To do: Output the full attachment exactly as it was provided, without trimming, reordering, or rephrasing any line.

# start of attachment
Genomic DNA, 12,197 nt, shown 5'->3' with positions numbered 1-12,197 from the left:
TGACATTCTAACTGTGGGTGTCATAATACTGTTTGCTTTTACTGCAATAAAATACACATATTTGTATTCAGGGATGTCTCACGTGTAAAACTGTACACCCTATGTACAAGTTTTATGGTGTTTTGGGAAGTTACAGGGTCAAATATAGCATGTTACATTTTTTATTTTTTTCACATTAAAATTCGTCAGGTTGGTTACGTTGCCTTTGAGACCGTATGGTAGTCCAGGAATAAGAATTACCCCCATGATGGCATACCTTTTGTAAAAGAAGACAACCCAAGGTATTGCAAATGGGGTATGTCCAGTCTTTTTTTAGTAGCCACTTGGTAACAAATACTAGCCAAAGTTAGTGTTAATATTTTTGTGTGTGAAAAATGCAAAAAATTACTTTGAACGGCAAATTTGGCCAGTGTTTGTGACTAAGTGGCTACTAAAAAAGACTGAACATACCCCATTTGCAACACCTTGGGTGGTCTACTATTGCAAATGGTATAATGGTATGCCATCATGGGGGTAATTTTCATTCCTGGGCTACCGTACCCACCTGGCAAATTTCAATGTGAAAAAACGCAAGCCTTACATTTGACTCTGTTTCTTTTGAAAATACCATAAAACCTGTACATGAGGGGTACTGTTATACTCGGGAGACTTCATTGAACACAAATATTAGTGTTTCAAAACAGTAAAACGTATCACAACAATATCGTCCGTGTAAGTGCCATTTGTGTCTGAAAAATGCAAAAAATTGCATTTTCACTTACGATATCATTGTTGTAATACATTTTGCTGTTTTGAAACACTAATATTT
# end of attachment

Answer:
Genomic DNA, 12,197 nt, shown 5'->3' with positions numbered 1-12,197 from the left:
TGACATTCTAACTGTGGGTGTCATAATACTGTTTGCTTTTACTGCAATAAAATACACATATTTGTATTCAGGGATGTCTCACGTGTAAAACTGTACACCCTATGTACAAGTTTTATGGTGTTTTGGGAAGTTACAGGGTCAAATATAGCATGTTACATTTTTTATTTTTTTCACATTAAAATTCGTCAGGTTGGTTACGTTGCCTTTGAGACCGTATGGTAGTCCAGGAATAAGAATTACCCCCATGATGGCATACCTTTTGTAAAAGAAGACAACCCAAGGTATTGCAAATGGGGTATGTCCAGTCTTTTTTTAGTAGCCACTTGGTAACAAATACTAGCCAAAGTTAGTGTTAATATTTTTGTGTGTGAAAAATGCAAAAAATTACTTTGAACGGCAAATTTGGCCAGTGTTTGTGACTAAGTGGCTACTAAAAAAGACTGAACATACCCCATTTGCAACACCTTGGGTGGTCTACTATTGCAAATGGTATAATGGTATGCCATCATGGGGGTAATTTTCATTCCTGGGCTACCGTACCCACCTGGCAAATTTCAATGTGAAAAAACGCAAGCCTTACATTTGACTCTGTTTCTTTTGAAAATACCATAAAACCTGTACATGAGGGGTACTGTTATACTCGGGAGACTTCATTGAACACAAATATTAGTGTTTCAAAACAGTAAAACGTATCACAACAATATCGTCCGTGTAAGTGCCATTTGTGTCTGAAAAATGCAAAAAATTGCATTTTCACTTACGATATCATTGTTGTAATACATTTTGCTGTTTTGAAACACTAATATTT